The numbers still aren’t adding up for African-Americans in tech. A new study conducted by Lawless Research (on behalf of Techstars and Chase for Business) found that 72 percent of executives in the field believe diversity is important, but only 12 percent are actually supporting that value by employing five or more employees from diverse backgrounds. The same research revealed that only 1 percent of venture capitalists’ funds are allocated to Black start-up CEOs.

So what’s a Black techie to do? One route to consider is looking into federally funded supplier diversity programs, because they specifically offer funds to small business owners from underrepresented demographics. ConnXus, a Black-owned software company based in Mason, Ohio, understands the benefits of supplier diversity initiatives and its executives recently served as the official technology sponsor for the 2016 Minority Supplier Development Council United Kingdom Conference in London. The global affair boasted more than 600 delegates from Australia, Canada, China, South Africa, the Unite States and the United Kingdom.

“Our involvement in the conference drives growth for our business,” remarked Rod Robinson, ConnXus founder and CEO. “Through the relationships built there, we will expand our footprint in the global procurement market. It’s also given us the opportunity to ensure our diversity practices are inclusive of a global workforce.” To date, ConnXus has raised $10 million in investments, including participation from Techstars Ventures, Cincy Tech, Serious Change L.P., Impact America Fund, and several private angel investors. The Upload caught up with Robinson and ConnXus COO Daryl Hammett to talk about what’s next for their business. Tell us about the services your company offers.

Daryl Hammett: Any major corporation that is doing business with the government, whether it’s state, local or federal, is required to allocate a certain amount of what they spend on women-and-minority-owned businesses. A lot of the companies we deal with work with two certifications, the National Minority Supplier Diversity Council (NMSDC) and the Women’s Business Enterprise National Council (WBENC). Our company tracks the certifications that vetted these brands and manages the process for them by linking their accounts payable to our platform to track spending. We cleanse the data and determine the percentage of money spent on diverse businesses. We also created a supplier registration portal that enables diverse businesses to register with potential companies to win bids with that company. So you guys have basically created a dating app for the supplier diversity industry?

Rod Robinson: Yes, we sit in the middle and make the market more efficient. The buyers push their requests out to the platform, and the platform is intelligent enough to make the best match that fills those needs and vice versa. You recently received a $5 million investment. How will the capital injection help your business?

DH: We’re going to hire more key staff members, beef up security of our site and expand. We have to go back and make sure we’ve created a platform that’s built to last forever. Remember the book Good to Great? Well 11 of those 13 companies are now gone. So we’re focusing on infrastructure, documentation of our products, making sure we’re protected and our copyrights are all done. We want companies to know that we are compliant and ready to scale. We’re also involved in the thought leadership on supplier diversity. A lot of people don’t understand it or even know that it exists. We have a shortfall of minorities and women in tech, so we want to get out here and wave the flag that the government has the money to spend so people begin to create these types of businesses. What was this market like before you launched your company?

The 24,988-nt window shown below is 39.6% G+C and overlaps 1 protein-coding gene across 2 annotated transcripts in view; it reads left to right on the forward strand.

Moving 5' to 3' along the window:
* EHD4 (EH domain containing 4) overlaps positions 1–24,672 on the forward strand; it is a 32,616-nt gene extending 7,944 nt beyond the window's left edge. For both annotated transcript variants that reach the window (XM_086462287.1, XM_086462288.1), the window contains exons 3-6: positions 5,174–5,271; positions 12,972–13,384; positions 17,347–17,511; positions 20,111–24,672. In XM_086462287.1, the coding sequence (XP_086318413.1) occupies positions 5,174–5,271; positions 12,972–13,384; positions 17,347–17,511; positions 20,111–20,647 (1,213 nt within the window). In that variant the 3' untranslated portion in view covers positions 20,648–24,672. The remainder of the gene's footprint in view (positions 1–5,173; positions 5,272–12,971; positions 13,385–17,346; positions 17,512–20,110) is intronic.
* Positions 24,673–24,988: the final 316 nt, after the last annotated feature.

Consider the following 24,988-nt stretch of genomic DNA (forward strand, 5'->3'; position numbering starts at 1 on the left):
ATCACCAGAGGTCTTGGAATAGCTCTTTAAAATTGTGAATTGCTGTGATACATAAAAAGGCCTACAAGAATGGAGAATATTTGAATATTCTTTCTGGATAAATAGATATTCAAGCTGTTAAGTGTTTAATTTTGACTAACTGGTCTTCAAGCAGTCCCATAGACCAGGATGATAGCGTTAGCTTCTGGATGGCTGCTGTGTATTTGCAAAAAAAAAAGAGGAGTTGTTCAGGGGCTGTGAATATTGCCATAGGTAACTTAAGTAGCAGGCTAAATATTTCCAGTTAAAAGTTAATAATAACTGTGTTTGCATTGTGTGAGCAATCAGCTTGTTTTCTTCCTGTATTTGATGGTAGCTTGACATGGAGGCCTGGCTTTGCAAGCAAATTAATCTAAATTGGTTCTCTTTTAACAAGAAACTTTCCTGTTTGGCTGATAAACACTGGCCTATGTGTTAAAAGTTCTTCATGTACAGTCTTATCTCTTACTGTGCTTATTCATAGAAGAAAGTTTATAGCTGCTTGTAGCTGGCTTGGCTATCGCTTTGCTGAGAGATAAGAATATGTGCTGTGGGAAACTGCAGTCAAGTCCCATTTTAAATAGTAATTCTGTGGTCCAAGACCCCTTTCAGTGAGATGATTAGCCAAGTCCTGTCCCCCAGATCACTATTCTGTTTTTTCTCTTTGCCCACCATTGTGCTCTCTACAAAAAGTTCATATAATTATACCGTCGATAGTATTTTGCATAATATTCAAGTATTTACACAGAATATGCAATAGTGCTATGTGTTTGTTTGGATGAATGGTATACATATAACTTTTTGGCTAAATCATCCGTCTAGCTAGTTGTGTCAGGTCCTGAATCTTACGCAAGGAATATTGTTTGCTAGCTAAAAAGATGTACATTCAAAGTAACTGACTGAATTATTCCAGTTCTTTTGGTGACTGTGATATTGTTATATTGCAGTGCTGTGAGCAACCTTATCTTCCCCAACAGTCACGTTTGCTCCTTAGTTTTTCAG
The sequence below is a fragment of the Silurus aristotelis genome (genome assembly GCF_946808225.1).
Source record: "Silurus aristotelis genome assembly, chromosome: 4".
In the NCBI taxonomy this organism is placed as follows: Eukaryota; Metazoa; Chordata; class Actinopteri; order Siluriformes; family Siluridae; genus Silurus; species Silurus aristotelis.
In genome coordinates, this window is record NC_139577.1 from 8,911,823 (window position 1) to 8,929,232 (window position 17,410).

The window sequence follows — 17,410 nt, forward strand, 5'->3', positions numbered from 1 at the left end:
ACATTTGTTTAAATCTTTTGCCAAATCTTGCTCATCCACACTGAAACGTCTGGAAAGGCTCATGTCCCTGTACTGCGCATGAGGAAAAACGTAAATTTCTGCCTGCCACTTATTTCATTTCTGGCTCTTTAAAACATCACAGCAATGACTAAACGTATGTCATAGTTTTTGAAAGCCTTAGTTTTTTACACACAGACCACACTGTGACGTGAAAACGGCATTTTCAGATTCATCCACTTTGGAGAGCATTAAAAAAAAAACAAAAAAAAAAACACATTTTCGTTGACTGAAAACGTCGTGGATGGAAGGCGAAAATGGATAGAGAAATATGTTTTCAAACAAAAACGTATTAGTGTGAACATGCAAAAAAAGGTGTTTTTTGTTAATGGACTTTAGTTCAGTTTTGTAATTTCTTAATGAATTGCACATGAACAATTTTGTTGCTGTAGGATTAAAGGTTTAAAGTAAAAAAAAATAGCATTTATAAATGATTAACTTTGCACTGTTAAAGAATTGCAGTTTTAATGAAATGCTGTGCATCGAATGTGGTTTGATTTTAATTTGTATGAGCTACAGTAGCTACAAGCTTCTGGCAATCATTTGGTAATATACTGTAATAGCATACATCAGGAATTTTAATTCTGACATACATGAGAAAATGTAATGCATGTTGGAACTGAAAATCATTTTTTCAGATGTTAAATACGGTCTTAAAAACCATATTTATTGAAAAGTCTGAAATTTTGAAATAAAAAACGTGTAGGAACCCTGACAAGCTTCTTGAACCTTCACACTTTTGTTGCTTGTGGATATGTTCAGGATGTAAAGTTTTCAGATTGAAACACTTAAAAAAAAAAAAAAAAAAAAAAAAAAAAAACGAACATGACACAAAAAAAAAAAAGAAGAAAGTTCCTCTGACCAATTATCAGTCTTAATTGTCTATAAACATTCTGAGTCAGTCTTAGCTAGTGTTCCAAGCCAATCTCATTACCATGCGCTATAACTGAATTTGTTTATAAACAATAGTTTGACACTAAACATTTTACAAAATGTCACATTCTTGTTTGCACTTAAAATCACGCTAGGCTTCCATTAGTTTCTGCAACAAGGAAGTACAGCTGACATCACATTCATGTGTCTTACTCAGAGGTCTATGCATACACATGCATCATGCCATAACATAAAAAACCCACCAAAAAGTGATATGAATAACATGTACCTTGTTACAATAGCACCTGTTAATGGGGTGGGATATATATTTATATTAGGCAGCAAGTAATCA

RR: At one time, I was a buyer of these services and had to go to various places to find suppliers and static databases because there was not a quality solution in this space. I had to rely on surveys to verify suppliers’ diversity status. There are 28 million companies in the United States, and minorities and women own half of them. When we looked at the companies that would have a demand for our services, we found that there are about 18,000 that are doing over $100B revenue. I always thought that if technology were being leveraged the right way, supplier diversity would be more inclusive. The companies that are the incumbents are doing a piece of what we do, but none are supplying this complete solution that we provide. How do you plan to sustain the business?

DH: For us to stay relevant, we believe that supplier diversity should be a true reflection of a sustainable supply chain model. We’re working on an Economic Impact Report. We want companies like Coca-Cola and McDonald’s to know what impact their dollars have on the local economy. Like because they used this company, they were able to put this many minorities to work or build this new building or improve that community.

RR: We think of it as big data for good. So you’re holding businesses accountable and you’re forecasting as well?

DH: Right. We want businesses to come to us and say what impact has my spend done for the economy how has it changed jobs. That’s when we see change happening at the higher ecosystem.

Lynne d Johnson has been writing about music since the early 1990s, tech since the late ’90s, and the intersection of technology and everything else since the early 2000s. She currently writes, teaches and consults companies on how to better engage with their audiences. Follow her on Twitter @lynneluvah.